Tired of doing remodels, Anson approached Jim Reed, a local real estate agent, and told him he wanted to build a house.

“It is all because of Jim that I'm doing this today,” Anson said. “He gave me financing. He gave me a floor plan. He gave me a lot. He was somebody who gave me a hand up.”

Helping Velasco get started in the building business was Anson's way to give another person a hand up.

“He (Velasco) started his company when he was 18 years old, so he likes to brag that he beat me a little bit,” Anson said. “Not everybody can be a builder, but Angel had the skills, and what I'm doing for him is giving him a hand up.”

Along with his work with Habitat, Anson has been a leader in the building renaissance in downtown Grand Island, such as his work at the old Masonic Temple, which now houses two businesses with apartments being constructed on the upper floors. He and his wife own the Chocolate Bar in a downtown building Anson's company renovated.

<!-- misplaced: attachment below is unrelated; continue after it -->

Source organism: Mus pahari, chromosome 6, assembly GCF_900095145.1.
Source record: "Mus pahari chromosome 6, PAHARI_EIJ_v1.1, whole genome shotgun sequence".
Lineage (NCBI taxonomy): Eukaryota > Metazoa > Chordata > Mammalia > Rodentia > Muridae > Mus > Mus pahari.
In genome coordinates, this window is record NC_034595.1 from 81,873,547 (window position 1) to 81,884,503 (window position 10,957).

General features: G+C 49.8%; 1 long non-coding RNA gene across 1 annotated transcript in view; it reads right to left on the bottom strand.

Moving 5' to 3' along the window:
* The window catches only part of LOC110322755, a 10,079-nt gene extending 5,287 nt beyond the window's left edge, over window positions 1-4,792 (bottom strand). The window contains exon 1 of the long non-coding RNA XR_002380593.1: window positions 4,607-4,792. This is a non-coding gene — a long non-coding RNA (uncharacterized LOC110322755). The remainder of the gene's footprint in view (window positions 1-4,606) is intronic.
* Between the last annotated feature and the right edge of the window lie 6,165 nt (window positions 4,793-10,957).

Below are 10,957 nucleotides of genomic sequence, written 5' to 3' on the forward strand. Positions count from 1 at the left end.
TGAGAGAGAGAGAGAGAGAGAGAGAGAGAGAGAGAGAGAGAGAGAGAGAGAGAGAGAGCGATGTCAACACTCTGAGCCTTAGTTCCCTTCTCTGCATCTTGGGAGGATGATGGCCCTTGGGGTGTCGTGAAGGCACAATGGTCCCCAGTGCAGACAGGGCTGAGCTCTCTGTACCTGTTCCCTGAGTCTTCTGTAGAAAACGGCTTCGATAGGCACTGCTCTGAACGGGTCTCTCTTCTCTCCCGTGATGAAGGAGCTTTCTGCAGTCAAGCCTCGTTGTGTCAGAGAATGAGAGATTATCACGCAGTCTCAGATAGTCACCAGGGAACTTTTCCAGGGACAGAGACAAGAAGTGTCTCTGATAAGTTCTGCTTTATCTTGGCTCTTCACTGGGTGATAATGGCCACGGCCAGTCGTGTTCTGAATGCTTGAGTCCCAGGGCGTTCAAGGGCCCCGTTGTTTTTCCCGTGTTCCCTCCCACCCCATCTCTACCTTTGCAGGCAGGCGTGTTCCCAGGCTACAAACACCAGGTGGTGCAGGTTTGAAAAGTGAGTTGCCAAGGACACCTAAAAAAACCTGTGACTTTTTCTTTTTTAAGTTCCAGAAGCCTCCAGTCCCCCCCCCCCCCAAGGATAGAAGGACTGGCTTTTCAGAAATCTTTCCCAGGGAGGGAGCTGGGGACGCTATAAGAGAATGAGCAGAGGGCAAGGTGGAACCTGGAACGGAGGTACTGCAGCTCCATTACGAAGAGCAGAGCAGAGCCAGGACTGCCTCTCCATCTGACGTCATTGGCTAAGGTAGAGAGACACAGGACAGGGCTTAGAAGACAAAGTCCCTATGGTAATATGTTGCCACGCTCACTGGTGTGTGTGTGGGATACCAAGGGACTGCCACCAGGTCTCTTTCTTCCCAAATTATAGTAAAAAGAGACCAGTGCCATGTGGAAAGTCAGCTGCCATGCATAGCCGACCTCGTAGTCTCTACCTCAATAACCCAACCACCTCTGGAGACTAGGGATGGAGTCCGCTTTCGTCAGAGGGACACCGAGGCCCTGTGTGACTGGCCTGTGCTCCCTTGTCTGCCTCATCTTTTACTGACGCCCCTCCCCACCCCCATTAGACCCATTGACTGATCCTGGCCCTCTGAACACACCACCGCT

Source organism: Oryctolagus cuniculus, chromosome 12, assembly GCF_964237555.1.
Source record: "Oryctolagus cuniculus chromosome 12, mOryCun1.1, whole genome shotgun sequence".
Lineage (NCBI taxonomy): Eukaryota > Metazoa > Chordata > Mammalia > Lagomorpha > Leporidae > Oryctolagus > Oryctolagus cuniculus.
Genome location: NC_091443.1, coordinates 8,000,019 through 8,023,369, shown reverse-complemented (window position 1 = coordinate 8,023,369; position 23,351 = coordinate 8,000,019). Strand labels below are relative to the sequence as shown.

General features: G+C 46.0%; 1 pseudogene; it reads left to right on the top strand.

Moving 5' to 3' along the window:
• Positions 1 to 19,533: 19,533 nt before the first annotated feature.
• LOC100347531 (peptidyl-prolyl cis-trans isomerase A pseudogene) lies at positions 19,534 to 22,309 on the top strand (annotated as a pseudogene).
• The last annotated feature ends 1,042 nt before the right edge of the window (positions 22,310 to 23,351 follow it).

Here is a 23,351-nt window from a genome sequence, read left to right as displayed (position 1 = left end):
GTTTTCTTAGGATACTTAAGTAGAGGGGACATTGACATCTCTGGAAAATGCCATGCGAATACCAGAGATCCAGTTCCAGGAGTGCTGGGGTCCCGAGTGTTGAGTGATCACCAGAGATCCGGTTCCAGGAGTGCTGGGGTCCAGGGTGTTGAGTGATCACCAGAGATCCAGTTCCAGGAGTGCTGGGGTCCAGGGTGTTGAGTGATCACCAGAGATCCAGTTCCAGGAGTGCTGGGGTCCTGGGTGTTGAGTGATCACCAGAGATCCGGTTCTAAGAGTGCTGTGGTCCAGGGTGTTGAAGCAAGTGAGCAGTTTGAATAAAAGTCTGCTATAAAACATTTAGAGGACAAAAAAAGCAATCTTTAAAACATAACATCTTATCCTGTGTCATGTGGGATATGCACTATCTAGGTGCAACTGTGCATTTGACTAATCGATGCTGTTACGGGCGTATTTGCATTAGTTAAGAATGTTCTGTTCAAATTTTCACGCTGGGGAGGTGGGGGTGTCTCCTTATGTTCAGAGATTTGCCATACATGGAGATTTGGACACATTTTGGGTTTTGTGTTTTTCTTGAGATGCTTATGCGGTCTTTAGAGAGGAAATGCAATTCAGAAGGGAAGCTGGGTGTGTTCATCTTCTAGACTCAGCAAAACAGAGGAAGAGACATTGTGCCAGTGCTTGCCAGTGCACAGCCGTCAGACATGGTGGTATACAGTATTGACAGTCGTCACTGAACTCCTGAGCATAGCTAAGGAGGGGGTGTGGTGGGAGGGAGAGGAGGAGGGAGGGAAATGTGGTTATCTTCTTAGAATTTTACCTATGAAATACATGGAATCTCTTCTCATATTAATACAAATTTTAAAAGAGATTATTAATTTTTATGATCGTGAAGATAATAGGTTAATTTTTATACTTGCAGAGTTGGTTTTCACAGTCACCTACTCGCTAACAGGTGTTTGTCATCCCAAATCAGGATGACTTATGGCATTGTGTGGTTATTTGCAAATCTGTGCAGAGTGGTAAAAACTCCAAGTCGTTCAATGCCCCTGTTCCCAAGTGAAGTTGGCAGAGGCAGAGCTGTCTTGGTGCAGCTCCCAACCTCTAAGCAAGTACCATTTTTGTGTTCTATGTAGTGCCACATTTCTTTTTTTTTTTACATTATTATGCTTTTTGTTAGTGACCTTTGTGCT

Anson said building both amazes him and gives him a lot of pride.

“As carpentry goes, I love taking nothing, a raw piece of ground, and then seeing a giant structure there a few month later,” Anson said. “That is what I like about building. It is taking nothing and making something amazing.”

That's why Anson is “pretty proud” about his involvement in Habitat for Humanity, he said. He is helping to take nothing and make something amazing, new home for a family in need.

“I love the organization, and I love what I do,” he said. “It is a great cause, and I just love doing it.”